As we now all live in a world of constant “image noise” (Honkasalo’s phrase), grappling with films like hers, like Dovzhenko’s, like Visconti’s, Erice’s, et.al., is akin to learning a new language, or rather learning to re-listen, to re-look. I have seen most of her films more than once, read numerous critical essays and reviews, have listened intently to her talk about her work when I’ve had the opportunity. Still, I oftentimes feel as if I am only scratching the surface of something innately impenetrable. Yet, the inestimable rewards have been glimpses of profound beauty (Mysterion, Ito—Diary of An Urban Priest); insights into devastating psychological traumas (3 Rooms of Melancholia); the searing personal, familial and cultural pain of her 1998 drama, Fire-Eater; unflinching intimacy and a magnificent portrait of stubborn dedication in Atman. (Still from Ito, pictured above.)
Honkasalo’s films are complex, often disorienting, providing the polar opposite of any kind of conventional narrative structures we rely upon to ease our way into strange and foreign worlds. Acquiescence, a voluntary surrender, is required on the part of the viewer. These days, especially, there is something liberating in drifting in a sea of ambiguity, always off-center, a giving of oneself over to someone who, in the core of her being, believes that something exists beyond the reach of our five senses; this is what she sets out to discover anew with each new project. In essence, this is her life’s work. In return, this work is based on the director’s own erasure of self, a submission to the world around her, an obeisance to the uncontrollability of life. Her expansive interior stories are odes to the accidents of everyday experience, whether they be trivial or momentous—and who is to say which is which, she always seems to ask us. Consistently, she is able to intuitively calibrate all this through the agency of her camera, and bestow extraordinary cinematic gifts on us all. (Still from Fire-Eater, pictured above.)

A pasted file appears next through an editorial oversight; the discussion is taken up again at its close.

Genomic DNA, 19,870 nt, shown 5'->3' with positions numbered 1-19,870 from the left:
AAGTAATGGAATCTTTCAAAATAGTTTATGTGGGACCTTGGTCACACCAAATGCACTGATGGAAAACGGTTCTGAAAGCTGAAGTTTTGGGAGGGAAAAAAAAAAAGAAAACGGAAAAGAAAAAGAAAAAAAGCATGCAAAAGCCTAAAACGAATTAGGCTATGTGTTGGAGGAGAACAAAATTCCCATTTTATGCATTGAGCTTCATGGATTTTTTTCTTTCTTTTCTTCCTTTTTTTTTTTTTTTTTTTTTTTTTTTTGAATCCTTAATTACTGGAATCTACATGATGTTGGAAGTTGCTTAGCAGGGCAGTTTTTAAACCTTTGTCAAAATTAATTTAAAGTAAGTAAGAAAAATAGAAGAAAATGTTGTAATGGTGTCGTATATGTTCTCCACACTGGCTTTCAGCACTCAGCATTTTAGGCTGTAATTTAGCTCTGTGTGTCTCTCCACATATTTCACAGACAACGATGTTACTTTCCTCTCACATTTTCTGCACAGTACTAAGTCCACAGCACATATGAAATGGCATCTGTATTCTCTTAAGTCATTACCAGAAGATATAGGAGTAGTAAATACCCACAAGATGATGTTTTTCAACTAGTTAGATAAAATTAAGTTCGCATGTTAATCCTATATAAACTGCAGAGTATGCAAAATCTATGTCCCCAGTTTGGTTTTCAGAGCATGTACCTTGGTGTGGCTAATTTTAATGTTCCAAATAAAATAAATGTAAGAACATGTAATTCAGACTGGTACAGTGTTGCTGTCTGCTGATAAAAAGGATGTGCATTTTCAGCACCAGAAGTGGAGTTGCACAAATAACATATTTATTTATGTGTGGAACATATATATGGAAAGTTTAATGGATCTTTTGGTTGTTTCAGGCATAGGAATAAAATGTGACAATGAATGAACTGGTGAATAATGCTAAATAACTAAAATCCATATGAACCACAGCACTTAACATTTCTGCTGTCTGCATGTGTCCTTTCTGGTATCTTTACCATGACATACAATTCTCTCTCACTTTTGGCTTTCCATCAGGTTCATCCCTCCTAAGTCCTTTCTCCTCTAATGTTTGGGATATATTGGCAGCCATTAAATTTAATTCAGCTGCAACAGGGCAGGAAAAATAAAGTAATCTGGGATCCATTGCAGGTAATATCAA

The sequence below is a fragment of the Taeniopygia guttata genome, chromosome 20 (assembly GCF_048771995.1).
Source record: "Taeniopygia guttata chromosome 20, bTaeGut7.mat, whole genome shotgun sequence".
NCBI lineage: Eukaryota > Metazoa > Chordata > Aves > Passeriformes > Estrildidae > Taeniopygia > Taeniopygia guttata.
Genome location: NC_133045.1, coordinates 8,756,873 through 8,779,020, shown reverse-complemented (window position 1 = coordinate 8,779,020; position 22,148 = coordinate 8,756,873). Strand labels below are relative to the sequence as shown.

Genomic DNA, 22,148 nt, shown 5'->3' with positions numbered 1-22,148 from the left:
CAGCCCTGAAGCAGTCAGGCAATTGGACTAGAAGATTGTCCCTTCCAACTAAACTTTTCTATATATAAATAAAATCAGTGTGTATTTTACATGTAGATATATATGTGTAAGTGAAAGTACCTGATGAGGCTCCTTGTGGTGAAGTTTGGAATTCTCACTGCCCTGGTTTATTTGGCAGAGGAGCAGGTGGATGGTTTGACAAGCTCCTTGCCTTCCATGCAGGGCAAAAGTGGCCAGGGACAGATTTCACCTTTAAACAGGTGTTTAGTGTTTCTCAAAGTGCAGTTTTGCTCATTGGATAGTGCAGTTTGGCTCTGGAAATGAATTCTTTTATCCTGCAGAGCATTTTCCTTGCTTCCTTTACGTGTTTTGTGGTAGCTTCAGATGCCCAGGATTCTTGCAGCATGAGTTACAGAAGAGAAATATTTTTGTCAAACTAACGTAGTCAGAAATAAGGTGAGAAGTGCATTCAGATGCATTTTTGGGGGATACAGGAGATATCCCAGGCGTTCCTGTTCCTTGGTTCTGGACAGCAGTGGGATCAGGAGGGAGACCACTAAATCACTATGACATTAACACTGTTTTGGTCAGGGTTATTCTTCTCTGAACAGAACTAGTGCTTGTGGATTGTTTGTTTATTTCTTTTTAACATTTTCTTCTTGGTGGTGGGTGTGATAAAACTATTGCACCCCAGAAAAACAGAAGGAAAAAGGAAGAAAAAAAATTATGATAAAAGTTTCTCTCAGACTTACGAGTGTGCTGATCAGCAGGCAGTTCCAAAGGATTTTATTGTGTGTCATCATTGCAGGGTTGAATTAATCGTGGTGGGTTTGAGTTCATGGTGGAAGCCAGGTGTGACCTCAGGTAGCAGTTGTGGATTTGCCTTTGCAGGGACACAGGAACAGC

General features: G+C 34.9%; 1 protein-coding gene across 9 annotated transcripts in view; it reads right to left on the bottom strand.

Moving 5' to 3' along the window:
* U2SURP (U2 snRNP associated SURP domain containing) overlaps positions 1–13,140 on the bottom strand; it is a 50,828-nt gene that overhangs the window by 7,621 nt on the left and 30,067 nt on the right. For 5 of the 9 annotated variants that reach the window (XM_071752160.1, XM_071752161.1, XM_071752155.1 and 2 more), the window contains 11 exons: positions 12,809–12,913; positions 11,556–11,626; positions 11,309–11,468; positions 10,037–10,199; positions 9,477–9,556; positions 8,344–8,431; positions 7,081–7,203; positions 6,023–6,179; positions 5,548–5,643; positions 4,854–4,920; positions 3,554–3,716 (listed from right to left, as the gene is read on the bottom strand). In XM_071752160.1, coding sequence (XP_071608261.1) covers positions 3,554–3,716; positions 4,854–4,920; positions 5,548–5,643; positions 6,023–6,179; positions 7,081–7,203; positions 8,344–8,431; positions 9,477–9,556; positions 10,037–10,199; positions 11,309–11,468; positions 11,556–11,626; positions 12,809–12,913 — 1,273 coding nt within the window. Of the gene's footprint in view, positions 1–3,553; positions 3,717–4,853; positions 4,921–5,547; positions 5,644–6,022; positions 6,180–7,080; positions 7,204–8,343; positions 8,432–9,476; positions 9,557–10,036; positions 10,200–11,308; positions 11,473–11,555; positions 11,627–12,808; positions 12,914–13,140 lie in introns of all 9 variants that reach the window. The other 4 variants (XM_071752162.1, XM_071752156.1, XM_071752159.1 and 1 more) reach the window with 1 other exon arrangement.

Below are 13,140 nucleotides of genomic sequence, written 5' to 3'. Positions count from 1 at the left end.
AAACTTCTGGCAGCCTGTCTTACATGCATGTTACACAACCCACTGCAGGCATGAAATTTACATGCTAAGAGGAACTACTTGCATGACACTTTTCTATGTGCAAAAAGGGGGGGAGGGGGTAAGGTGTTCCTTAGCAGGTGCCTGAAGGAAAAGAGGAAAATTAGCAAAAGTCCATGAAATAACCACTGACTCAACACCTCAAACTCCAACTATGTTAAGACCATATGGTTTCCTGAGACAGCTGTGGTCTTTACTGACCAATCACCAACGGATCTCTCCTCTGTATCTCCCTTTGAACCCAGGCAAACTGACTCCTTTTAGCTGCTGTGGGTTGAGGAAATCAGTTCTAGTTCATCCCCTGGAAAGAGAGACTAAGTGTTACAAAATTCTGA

Like many of the master filmmakers to whom Honkasalo paid homage in her Top 10 picks, she leaves wide swaths of room in her films for personal discovery. “If a personal self-discovery is experienced while watching a film, it’s a success.” This speaks to the generous nature of a filmmaker who is intent on communion with her audience, not the opposite intention, of which works like hers are often accused. She shares the very personal spiritual journeys she embarks upon quite generously in the language in which she is most fluid—the language of pictures. Those pictures bring collective longings, fears and questions to the forefront, prodding our collective hidden psychic terrains. In the process, she is willing to expose her own weaknesses, her own vulnerabilities, doubts, half-formed beliefs, knowing that she will likely be misinterpreted and misunderstood. Thankfully, she doesn’t really seem to care. (Still from Atman, pictured above.)
Externally, I may not be able to interpret and articulate all this very well, but I recognize the strength of an ordinary person when I see it portrayed in Honkasalo’s films. It is always a welcome sight—as is the strength of this extraordinary artist.